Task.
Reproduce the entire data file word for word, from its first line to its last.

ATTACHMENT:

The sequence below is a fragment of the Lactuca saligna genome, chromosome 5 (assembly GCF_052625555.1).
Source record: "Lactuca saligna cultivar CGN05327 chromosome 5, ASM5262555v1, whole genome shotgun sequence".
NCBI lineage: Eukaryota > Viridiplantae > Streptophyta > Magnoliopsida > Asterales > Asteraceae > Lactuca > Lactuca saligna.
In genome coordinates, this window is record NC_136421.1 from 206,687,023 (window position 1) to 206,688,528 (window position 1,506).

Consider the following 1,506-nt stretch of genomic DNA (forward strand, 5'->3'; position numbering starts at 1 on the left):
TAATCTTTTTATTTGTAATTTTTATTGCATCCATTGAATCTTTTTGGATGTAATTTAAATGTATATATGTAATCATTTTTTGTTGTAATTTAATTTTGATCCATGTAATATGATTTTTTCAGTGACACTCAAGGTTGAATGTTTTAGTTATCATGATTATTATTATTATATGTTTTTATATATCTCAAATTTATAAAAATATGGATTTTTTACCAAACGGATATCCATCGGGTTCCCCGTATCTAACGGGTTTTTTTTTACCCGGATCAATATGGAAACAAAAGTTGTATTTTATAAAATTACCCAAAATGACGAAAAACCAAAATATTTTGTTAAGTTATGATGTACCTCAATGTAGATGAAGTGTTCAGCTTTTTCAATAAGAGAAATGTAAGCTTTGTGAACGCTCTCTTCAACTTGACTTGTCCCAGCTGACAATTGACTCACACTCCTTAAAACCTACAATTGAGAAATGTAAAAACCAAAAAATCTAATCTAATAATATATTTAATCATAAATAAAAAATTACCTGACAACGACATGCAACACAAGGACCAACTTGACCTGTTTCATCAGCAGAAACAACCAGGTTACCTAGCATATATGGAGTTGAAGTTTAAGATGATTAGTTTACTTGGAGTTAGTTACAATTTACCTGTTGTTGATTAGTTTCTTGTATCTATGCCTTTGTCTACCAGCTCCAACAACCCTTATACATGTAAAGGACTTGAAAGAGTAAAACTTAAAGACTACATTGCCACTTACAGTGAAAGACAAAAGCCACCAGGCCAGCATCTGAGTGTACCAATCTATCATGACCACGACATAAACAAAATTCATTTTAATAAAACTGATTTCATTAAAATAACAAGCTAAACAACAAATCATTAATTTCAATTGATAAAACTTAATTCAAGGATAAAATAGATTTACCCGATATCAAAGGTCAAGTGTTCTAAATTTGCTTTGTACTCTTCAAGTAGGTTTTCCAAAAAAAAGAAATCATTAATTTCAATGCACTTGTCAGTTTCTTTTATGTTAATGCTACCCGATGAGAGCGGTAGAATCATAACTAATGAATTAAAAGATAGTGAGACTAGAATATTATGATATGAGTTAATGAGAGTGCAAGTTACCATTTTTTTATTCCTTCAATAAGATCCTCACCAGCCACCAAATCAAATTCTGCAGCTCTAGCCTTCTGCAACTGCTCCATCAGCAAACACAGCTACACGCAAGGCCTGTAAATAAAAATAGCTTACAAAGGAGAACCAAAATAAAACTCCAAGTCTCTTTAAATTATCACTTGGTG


The sequence below is a fragment of the Lactuca saligna genome, chromosome 5 (assembly GCF_052625555.1).
Source record: "Lactuca saligna cultivar CGN05327 chromosome 5, ASM5262555v1, whole genome shotgun sequence".
NCBI lineage: Eukaryota > Viridiplantae > Streptophyta > Magnoliopsida > Asterales > Asteraceae > Lactuca > Lactuca saligna.
In genome coordinates, this window is record NC_136421.1 from 206,687,023 (window position 1) to 206,688,528 (window position 1,506).

Consider the following 1,506-nt stretch of genomic DNA (forward strand, 5'->3'; position numbering starts at 1 on the left):
TAATCTTTTTATTTGTAATTTTTATTGCATCCATTGAATCTTTTTGGATGTAATTTAAATGTATATATGTAATCATTTTTTGTTGTAATTTAATTTTGATCCATGTAATATGATTTTTTCAGTGACACTCAAGGTTGAATGTTTTAGTTATCATGATTATTATTATTATATGTTTTTATATATCTCAAATTTATAAAAATATGGATTTTTTACCAAACGGATATCCATCGGGTTCCCCGTATCTAACGGGTTTTTTTTTACCCGGATCAATATGGAAACAAAAGTTGTATTTTATAAAATTACCCAAAATGACGAAAAACCAAAATATTTTGTTAAGTTATGATGTACCTCAATGTAGATGAAGTGTTCAGCTTTTTCAATAAGAGAAATGTAAGCTTTGTGAACGCTCTCTTCAACTTGACTTGTCCCAGCTGACAATTGACTCACACTCCTTAAAACCTACAATTGAGAAATGTAAAAACCAAAAAATCTAATCTAATAATATATTTAATCATAAATAAAAAATTACCTGACAACGACATGCAACACAAGGACCAACTTGACCTGTTTCATCAGCAGAAACAACCAGGTTACCTAGCATATATGGAGTTGAAGTTTAAGATGATTAGTTTACTTGGAGTTAGTTACAATTTACCTGTTGTTGATTAGTTTCTTGTATCTATGCCTTTGTCTACCAGCTCCAACAACCCTTATACATGTAAAGGACTTGAAAGAGTAAAACTTAAAGACTACATTGCCACTTACAGTGAAAGACAAAAGCCACCAGGCCAGCATCTGAGTGTACCAATCTATCATGACCACGACATAAACAAAATTCATTTTAATAAAACTGATTTCATTAAAATAACAAGCTAAACAACAAATCATTAATTTCAATTGATAAAACTTAATTCAAGGATAAAATAGATTTACCCGATATCAAAGGTCAAGTGTTCTAAATTTGCTTTGTACTCTTCAAGTAGGTTTTCCAAAAAAAAGAAATCATTAATTTCAATGCACTTGTCAGTTTCTTTTATGTTAATGCTACCCGATGAGAGCGGTAGAATCATAACTAATGAATTAAAAGATAGTGAGACTAGAATATTATGATATGAGTTAATGAGAGTGCAAGTTACCATTTTTTTATTCCTTCAATAAGATCCTCACCAGCCACCAAATCAAATTCTGCAGCTCTAGCCTTCTGCAACTGCTCCATCAGCAAACACAGCTACACGCAAGGCCTGTAAATAAAAATAGCTTACAAAGGAGAACCAAAATAAAACTCCAAGTCTCTTTAAATTATCACTTGGTG